Work for Songs for George Thomson is now in a critical phase, as the team pulls together the masses of research carried out over the last few years. This seems like an appropriate moment to reflect on one of the foundational processes that underpins editing practice: collation.
It is easy as a casual reader to forget the contingency of the text that we meet on the page – what source or sources has it been lifted from? What layers of mediation has it gone through? These are political questions in the world of textual editing, which has evolved over time through a number of dominant approaches. An older disciplinary consensus tended to favour the production of an ‘ideal text’, with editors making selective amendments, mediating between a number of sources to create a satisfactory iteration. Currently the fashion is for accurately reproduced manuscript sources (see my earlier blog on the philosophy of diplomatic transcription) and the idea of a ‘social text’ – which captures a moment in the history of the text, as it was experienced by a particular readership. The latter approach is acutely relevant here, as we are focussing on the songs as they first appeared in Thomson’s publications.
However, despite this apparently simple method, in order to be rigorous we need to provide our reader with complementary information on other important versions of the songs. In a field as complex as Burns’s, this is where things get complicated. Beyond Thomson’s own first publications, the major alternative sources are as follows: Burns’s own manuscript copy, often contained in letters to Thomson; other significant contemporary publications, including those by James Currie and R. H. Cromek, and James Johnson’s Scots Musical Museum; and (most labyrinthine of all) Thomson’s own subsequent, altered versions.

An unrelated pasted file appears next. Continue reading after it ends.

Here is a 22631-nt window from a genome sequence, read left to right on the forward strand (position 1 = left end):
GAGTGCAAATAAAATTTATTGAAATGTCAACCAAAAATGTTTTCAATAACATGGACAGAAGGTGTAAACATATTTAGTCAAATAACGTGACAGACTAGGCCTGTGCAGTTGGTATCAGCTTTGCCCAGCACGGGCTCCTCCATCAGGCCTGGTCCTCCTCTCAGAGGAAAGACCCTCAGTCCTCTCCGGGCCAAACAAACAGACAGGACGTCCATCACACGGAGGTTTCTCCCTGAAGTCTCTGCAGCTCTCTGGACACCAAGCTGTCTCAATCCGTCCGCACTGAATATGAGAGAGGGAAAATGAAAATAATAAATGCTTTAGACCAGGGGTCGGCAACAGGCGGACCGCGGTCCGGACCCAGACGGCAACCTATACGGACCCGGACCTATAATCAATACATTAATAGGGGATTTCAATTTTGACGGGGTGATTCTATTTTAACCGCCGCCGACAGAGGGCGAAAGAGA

Where applicable, each of these sources must be carefully collated against our ‘base-text’ (in this case Thomson), noting any and all variants. Variants may be as superficial as minor changes in punctuation – though even these significantly impact on sense – ranging to a radically different imagining of a song. The priority must always be to see sources in person, yet for the supportive work we have a significant advantage over previous eras: where they often relied on photostats and transcriptions, we have access to high-quality digitisations.
Collation, then, is very much the bread-and-butter of textual editing. It is a task that requires patience, concentration and a good eye. Though an apparently innocuous job, removed from the higher theoretical practice of literary scholarship, it is a key mechanism in producing a reliable, informed and thoroughly scholarly text for the next generation of readers. Careless or imperfect collations can and have introduced stubborn errata into the canon – the only cure being a new, methodical return to the original sources.